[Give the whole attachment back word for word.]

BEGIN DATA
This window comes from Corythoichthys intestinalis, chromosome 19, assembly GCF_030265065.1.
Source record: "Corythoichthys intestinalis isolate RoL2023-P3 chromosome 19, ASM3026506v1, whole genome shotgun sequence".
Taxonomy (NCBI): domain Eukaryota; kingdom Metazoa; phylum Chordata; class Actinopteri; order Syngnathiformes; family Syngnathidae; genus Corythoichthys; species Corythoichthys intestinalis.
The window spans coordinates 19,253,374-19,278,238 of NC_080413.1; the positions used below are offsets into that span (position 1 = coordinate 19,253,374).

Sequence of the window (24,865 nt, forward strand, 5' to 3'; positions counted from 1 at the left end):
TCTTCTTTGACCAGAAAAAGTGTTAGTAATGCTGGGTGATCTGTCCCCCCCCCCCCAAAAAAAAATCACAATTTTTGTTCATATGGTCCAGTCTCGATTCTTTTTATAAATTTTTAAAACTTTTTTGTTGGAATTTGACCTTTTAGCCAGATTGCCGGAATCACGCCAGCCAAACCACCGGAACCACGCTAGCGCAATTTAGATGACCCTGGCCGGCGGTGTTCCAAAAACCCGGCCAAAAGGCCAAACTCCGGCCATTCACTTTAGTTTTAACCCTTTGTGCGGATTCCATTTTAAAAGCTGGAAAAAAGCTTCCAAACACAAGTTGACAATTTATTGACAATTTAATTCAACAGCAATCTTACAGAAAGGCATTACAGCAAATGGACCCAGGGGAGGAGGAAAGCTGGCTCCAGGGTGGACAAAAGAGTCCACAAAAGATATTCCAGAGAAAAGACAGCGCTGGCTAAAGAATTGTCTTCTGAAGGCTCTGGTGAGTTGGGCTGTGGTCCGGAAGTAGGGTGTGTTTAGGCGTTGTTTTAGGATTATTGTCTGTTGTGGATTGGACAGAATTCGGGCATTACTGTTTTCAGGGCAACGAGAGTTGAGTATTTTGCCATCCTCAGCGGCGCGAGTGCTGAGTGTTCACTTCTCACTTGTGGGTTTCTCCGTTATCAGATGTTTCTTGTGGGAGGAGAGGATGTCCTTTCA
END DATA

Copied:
This window comes from Corythoichthys intestinalis, chromosome 19, assembly GCF_030265065.1.
Source record: "Corythoichthys intestinalis isolate RoL2023-P3 chromosome 19, ASM3026506v1, whole genome shotgun sequence".
Taxonomy (NCBI): domain Eukaryota; kingdom Metazoa; phylum Chordata; class Actinopteri; order Syngnathiformes; family Syngnathidae; genus Corythoichthys; species Corythoichthys intestinalis.
The window spans coordinates 19,253,374-19,278,238 of NC_080413.1; the positions used below are offsets into that span (position 1 = coordinate 19,253,374).

Sequence of the window (24,865 nt, forward strand, 5' to 3'; positions counted from 1 at the left end):
TCTTCTTTGACCAGAAAAAGTGTTAGTAATGCTGGGTGATCTGTCCCCCCCCCCCCAAAAAAAAATCACAATTTTTGTTCATATGGTCCAGTCTCGATTCTTTTTATAAATTTTTAAAACTTTTTTGTTGGAATTTGACCTTTTAGCCAGATTGCCGGAATCACGCCAGCCAAACCACCGGAACCACGCTAGCGCAATTTAGATGACCCTGGCCGGCGGTGTTCCAAAAACCCGGCCAAAAGGCCAAACTCCGGCCATTCACTTTAGTTTTAACCCTTTGTGCGGATTCCATTTTAAAAGCTGGAAAAAAGCTTCCAAACACAAGTTGACAATTTATTGACAATTTAATTCAACAGCAATCTTACAGAAAGGCATTACAGCAAATGGACCCAGGGGAGGAGGAAAGCTGGCTCCAGGGTGGACAAAAGAGTCCACAAAAGATATTCCAGAGAAAAGACAGCGCTGGCTAAAGAATTGTCTTCTGAAGGCTCTGGTGAGTTGGGCTGTGGTCCGGAAGTAGGGTGTGTTTAGGCGTTGTTTTAGGATTATTGTCTGTTGTGGATTGGACAGAATTCGGGCATTACTGTTTTCAGGGCAACGAGAGTTGAGTATTTTGCCATCCTCAGCGGCGCGAGTGCTGAGTGTTCACTTCTCACTTGTGGGTTTCTCCGTTATCAGATGTTTCTTGTGGGAGGAGAGGATGTCCTTTCA